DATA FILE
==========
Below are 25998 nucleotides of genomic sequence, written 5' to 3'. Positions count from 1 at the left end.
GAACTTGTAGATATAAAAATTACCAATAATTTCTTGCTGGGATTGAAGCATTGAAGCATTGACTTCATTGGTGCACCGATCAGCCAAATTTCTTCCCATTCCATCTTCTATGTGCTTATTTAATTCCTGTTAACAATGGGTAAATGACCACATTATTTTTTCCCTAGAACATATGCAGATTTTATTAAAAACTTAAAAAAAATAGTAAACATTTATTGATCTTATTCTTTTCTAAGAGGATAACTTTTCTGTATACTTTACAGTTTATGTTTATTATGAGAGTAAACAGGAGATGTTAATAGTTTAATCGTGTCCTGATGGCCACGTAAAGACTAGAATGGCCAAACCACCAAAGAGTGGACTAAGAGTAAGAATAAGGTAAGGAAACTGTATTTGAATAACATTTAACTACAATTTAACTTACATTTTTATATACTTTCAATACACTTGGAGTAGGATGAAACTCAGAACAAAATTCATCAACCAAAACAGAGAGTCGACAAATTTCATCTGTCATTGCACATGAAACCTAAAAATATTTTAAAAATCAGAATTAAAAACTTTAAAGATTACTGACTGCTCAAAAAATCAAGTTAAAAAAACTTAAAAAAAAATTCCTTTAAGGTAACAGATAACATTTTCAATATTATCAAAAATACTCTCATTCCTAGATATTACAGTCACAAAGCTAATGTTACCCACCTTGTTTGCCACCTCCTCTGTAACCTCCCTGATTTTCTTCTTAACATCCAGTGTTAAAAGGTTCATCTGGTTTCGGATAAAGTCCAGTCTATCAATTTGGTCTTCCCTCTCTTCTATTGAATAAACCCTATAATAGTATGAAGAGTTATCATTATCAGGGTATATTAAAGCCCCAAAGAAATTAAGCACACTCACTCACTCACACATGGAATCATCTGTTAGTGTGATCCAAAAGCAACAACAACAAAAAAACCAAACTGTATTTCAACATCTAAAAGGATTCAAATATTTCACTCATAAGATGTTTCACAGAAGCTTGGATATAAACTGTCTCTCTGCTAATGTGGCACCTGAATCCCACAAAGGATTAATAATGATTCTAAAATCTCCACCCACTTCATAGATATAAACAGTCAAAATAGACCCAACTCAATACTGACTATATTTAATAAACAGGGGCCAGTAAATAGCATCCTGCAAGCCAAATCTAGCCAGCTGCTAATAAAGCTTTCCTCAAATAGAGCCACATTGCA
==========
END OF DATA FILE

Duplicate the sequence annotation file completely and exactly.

Below are 25998 nucleotides of genomic sequence, written 5' to 3'. Positions count from 1 at the left end.
GAACTTGTAGATATAAAAATTACCAATAATTTCTTGCTGGGATTGAAGCATTGAAGCATTGACTTCATTGGTGCACCGATCAGCCAAATTTCTTCCCATTCCATCTTCTATGTGCTTATTTAATTCCTGTTAACAATGGGTAAATGACCACATTATTTTTTCCCTAGAACATATGCAGATTTTATTAAAAACTTAAAAAAAATAGTAAACATTTATTGATCTTATTCTTTTCTAAGAGGATAACTTTTCTGTATACTTTACAGTTTATGTTTATTATGAGAGTAAACAGGAGATGTTAATAGTTTAATCGTGTCCTGATGGCCACGTAAAGACTAGAATGGCCAAACCACCAAAGAGTGGACTAAGAGTAAGAATAAGGTAAGGAAACTGTATTTGAATAACATTTAACTACAATTTAACTTACATTTTTATATACTTTCAATACACTTGGAGTAGGATGAAACTCAGAACAAAATTCATCAACCAAAACAGAGAGTCGACAAATTTCATCTGTCATTGCACATGAAACCTAAAAATATTTTAAAAATCAGAATTAAAAACTTTAAAGATTACTGACTGCTCAAAAAATCAAGTTAAAAAAACTTAAAAAAAAATTCCTTTAAGGTAACAGATAACATTTTCAATATTATCAAAAATACTCTCATTCCTAGATATTACAGTCACAAAGCTAATGTTACCCACCTTGTTTGCCACCTCCTCTGTAACCTCCCTGATTTTCTTCTTAACATCCAGTGTTAAAAGGTTCATCTGGTTTCGGATAAAGTCCAGTCTATCAATTTGGTCTTCCCTCTCTTCTATTGAATAAACCCTATAATAGTATGAAGAGTTATCATTATCAGGGTATATTAAAGCCCCAAAGAAATTAAGCACACTCACTCACTCACACATGGAATCATCTGTTAGTGTGATCCAAAAGCAACAACAACAAAAAAACCAAACTGTATTTCAACATCTAAAAGGATTCAAATATTTCACTCATAAGATGTTTCACAGAAGCTTGGATATAAACTGTCTCTCTGCTAATGTGGCACCTGAATCCCACAAAGGATTAATAATGATTCTAAAATCTCCACCCACTTCATAGATATAAACAGTCAAAATAGACCCAACTCAATACTGACTATATTTAATAAACAGGGGCCAGTAAATAGCATCCTGCAAGCCAAATCTAGCCAGCTGCTAATAAAGCTTTCCTCAAATAGAGCCACATTGCA